Electronic circuit components, and electronic systems assemblies, such as electronic speed control, ignition systems, ignition control systems, gear changing control systems and the like require electronic circuits which use components usually mounted on a support plate, such as a printed circuit board, which, in turn, is located in the housing. The unfavorable environmental conditions under which automotive vehicles must operate, that is, extremes of temperature, humidity, and presence of potentially corrosive liquids, such as diluted brine solutions, while being subjected to shocks and vibration, require housing structures and mounting arrangements which protect the electronic components against these outside influences. Additionally, the control system should be easily assembled in its housing. Damping shocks or vibration by utilizing a rubber plate or the like has been previously proposed. Introducing damping elements such as rubber discs, or rubber plates into such a housing structure holding electronic components causes manufacturing, and assembly difficulties however. If the housing is in the form of a deep drawn cup with a cover plate closing off the top then it is difficult to mount support plates in such a housing structure under mass production conditions.

THE INVENTION

It is an object to provide a housing structure for an electronic system, particularly for use in automotive environments, which is simple to manufacture, sturdy and reliable and will not introduce assembly difficulties when assembling the electronic circuitry into the housing.

Briefly, the housing is deep drawn, that is, is cup shaped and is formed with a cover closing off an opening thereof. The support plate extends into the housing from the cover towards the opposite wall thereof. To provide for shock mounting of the support plate, and resilient engagement of the support plate with the housing, a hydrophobic resilient springy body is interposed between the support plate and the wall of the housing remote from the cover opening, which, when the cover closes off the opening, resiliently compresses to hold the support plate resiliently against the cover while positioning the support plate in the housing. The hydrophobic resilient spring body, preferably, is a rubbery substance cellular structure formed of closed cells so that it will not have the tendency to act like a sponge, that is, will reject moisture or humidity, thus not becoming saturated or waterlogged. This provides for long life of the unit. In a preferred form, the body is a strip having general U-shape in cross section, clipped around a printed circuit board forming the support plate, the bend of the U bearing against the inner wall of the housing, and the legs of the U engaging around the support plate, thus additionally facilitating assembly.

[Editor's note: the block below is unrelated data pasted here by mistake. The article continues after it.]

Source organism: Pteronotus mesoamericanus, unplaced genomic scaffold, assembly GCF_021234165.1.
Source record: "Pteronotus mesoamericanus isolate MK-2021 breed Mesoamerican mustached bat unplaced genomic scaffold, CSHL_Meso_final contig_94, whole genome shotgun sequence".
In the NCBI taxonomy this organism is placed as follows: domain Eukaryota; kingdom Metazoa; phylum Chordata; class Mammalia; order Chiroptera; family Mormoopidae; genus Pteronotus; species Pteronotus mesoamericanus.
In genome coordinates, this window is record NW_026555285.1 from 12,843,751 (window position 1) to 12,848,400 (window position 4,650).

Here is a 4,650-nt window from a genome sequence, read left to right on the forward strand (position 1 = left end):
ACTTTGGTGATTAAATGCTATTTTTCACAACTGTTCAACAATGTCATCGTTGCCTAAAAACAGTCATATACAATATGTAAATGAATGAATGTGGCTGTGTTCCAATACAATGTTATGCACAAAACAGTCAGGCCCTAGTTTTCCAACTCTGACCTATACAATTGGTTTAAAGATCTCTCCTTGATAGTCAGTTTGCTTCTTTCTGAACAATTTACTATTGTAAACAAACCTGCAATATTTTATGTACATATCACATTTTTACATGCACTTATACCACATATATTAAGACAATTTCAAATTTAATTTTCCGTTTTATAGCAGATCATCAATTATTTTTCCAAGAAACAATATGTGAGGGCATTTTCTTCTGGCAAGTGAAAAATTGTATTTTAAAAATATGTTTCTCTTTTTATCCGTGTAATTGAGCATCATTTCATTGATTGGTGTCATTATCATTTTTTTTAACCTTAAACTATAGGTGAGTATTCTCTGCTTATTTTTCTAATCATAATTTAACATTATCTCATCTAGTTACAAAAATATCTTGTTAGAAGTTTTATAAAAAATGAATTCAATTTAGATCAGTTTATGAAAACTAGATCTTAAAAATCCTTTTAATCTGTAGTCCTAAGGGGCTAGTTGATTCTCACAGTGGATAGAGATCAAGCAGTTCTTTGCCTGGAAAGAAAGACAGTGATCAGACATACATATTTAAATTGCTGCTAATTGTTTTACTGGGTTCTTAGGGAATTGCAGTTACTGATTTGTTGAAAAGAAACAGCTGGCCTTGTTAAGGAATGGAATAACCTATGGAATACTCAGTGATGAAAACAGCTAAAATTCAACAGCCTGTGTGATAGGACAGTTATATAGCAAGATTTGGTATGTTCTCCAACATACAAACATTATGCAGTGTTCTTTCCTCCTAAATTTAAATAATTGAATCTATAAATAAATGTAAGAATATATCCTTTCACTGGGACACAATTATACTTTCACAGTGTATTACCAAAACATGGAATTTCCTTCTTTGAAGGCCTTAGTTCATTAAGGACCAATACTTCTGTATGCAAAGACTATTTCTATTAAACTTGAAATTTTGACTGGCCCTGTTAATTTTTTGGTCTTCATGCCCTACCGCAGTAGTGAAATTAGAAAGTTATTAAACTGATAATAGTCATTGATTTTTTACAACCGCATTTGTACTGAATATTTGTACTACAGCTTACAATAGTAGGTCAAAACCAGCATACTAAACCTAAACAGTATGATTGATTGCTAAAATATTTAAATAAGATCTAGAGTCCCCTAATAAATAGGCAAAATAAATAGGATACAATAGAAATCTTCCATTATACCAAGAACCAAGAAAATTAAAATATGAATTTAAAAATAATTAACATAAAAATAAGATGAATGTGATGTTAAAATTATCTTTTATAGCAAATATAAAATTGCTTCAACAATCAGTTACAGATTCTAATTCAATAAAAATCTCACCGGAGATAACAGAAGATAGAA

The springy element can thus be secured to the printed circuit board, or other support plate before being introduced or assembled into the housing. This greatly facilitates manufacture and permits assembly of the springy element to the printed circuit board when plenty of working space is available.

In the preferred form of the invention, the springy body is a strip of U-shaped cross section of cellular rubber. It can readily be clamped on the edge of a printed circuit board. The bend of the U, which may be thickend or reinforced, simultaneously can accomodate manufacturing inaccuracies and tolerances between the inner wall of the housing and the printed circuit board, while additionally pressing the other end of the printed circuit board, or a terminal block attached thereto against the inner wall of the housing cover. Thus, the printed circuit board and a terminal block which may be secured thereto is reliably seated in the housing, held therein resiliently, thus preventing loosening and rattles.

DRAWING, ILLUSTRATING AN EXAMPLE

The single FIGURE is a schematic longitudinal sectional view through an electronic system held in the housing structure.

A deep-shaped housing 1, generally of cup shape, is closed off at its opening with a cover 2. The interior of the housing is formed with guide grooves 3 to receive a printed circuit board 4 pushed therebetween. The printed circuit board 4 carries printed circuits and electrical or electronic components, collectively referred to as circuit elements. A terminal block 5 is secured to the printed circuit board, for example, by rivets (not shown).

The terminal block holds a plurality of attachment prongs or pins 6. The interior portions of the pin 6 are formed as attachment pins 7 which are soldered to suitable connecting paths, or connections formed on the printed circuit board 4. The edge of the printed circuit board 4 opposite that facing the cover 2 is seated against the inner wall 8 of the housing 1 by means of an intermediate connecting body 9. The connecting body 9 is a cellular rubber strip of generally U-shaped cross section, so that it can be pushed over the edge of the printed circuit board 4, as is readily apparent from the FIGURE, before the printed circuit board 4 is assembled into the housing 1. Thus, assembly of the body 9 to the printed circuit board 4 is simple, and subsequent assembly of the combination of printed circuit board 4 and springy body 1 into the housing merely involves pushing the sub-assembly into the housing between the grooves 3.